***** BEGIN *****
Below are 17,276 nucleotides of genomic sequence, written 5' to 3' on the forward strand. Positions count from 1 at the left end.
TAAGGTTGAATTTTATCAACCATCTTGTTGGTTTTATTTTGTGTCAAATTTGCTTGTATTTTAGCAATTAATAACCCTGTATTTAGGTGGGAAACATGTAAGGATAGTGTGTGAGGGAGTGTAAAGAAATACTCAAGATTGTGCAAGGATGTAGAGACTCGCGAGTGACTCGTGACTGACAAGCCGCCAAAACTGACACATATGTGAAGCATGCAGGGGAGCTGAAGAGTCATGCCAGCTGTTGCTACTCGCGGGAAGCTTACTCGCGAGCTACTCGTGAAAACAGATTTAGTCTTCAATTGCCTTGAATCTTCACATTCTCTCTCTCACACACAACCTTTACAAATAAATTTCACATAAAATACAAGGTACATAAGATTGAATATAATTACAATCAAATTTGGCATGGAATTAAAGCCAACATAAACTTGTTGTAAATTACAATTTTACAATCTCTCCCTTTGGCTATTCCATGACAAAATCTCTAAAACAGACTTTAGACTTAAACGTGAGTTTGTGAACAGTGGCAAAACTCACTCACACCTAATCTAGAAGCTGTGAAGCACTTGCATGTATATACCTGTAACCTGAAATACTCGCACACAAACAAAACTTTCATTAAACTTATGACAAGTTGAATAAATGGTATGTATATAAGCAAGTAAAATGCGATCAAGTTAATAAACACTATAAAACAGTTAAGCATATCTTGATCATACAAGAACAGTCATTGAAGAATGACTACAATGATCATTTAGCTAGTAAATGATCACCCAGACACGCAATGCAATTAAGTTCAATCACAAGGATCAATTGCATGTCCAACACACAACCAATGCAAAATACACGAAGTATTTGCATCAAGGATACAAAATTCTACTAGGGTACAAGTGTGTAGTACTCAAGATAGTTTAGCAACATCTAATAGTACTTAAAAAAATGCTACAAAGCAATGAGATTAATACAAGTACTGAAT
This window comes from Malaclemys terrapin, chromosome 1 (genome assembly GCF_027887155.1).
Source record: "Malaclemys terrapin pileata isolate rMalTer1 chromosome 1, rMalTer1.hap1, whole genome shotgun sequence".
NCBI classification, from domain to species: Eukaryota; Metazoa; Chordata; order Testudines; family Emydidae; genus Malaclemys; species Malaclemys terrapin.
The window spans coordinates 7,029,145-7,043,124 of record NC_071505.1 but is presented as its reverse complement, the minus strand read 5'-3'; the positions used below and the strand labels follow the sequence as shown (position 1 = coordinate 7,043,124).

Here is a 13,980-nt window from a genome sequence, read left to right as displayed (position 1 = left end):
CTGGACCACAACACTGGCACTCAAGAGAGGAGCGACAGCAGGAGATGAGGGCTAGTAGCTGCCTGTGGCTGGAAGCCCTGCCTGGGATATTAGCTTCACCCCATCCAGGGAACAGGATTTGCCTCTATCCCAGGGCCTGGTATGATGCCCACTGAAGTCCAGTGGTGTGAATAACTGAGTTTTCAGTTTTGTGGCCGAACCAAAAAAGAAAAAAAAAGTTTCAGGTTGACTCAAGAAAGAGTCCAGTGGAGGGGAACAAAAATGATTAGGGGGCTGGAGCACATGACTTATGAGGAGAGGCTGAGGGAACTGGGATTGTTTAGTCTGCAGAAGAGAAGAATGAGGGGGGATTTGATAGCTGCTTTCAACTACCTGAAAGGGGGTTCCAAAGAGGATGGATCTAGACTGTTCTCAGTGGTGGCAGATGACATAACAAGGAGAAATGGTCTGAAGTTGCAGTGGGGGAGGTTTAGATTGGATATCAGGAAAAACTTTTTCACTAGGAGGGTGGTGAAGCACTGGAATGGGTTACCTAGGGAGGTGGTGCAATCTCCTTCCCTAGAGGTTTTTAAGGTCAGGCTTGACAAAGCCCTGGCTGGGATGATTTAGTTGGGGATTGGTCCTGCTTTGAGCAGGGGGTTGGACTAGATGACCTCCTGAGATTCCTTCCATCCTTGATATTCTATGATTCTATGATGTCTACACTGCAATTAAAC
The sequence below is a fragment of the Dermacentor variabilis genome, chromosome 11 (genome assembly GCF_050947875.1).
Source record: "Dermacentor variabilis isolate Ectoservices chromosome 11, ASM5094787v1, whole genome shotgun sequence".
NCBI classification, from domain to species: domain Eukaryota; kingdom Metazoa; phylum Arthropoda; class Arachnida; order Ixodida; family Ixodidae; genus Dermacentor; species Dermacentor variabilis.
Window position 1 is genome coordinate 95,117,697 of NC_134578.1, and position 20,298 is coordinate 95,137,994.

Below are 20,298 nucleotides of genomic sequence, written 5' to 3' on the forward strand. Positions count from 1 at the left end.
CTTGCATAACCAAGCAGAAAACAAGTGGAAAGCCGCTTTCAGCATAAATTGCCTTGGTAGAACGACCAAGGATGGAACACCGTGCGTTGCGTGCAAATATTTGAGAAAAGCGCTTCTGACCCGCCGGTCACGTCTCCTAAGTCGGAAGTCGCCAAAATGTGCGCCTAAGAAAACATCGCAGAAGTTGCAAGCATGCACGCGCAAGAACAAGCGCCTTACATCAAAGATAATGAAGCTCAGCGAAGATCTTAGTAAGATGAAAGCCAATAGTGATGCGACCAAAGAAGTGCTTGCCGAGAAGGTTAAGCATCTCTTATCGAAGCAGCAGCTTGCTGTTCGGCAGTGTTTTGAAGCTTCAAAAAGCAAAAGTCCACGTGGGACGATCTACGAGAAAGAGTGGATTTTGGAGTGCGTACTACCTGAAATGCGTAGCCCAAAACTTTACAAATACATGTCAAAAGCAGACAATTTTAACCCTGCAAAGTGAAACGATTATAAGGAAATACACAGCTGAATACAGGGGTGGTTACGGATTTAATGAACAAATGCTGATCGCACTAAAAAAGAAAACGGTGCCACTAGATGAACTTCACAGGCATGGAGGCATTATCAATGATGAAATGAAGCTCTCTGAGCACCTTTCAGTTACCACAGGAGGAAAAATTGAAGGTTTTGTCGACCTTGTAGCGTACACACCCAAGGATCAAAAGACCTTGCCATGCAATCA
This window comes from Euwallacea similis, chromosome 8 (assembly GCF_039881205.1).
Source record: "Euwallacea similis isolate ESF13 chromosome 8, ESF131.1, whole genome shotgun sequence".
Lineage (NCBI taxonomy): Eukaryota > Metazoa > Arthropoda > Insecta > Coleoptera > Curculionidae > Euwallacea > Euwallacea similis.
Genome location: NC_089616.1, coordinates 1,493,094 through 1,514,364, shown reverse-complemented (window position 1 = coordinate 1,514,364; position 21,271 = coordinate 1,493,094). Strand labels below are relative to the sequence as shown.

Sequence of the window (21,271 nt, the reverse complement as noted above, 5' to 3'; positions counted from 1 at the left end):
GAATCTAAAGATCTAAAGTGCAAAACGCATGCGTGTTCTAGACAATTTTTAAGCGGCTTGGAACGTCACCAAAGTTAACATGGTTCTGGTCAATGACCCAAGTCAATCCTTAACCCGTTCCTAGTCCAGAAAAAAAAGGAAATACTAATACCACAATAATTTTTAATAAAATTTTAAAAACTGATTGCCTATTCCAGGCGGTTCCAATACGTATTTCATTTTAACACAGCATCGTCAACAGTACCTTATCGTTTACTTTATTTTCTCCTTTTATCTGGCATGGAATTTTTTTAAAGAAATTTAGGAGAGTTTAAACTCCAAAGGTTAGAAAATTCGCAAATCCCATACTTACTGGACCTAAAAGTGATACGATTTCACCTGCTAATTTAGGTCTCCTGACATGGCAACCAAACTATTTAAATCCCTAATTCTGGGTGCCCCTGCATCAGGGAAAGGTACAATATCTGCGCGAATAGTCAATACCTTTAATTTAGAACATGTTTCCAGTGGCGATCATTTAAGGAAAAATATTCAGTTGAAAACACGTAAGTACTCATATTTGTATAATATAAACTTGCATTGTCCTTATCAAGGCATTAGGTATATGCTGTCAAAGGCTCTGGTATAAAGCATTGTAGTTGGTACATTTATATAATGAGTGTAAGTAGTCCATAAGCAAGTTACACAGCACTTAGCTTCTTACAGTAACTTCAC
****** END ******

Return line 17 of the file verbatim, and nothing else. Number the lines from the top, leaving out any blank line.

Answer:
Lineage (NCBI taxonomy): Eukaryota > Metazoa > Arthropoda > Insecta > Coleoptera > Curculionidae > Euwallacea > Euwallacea similis.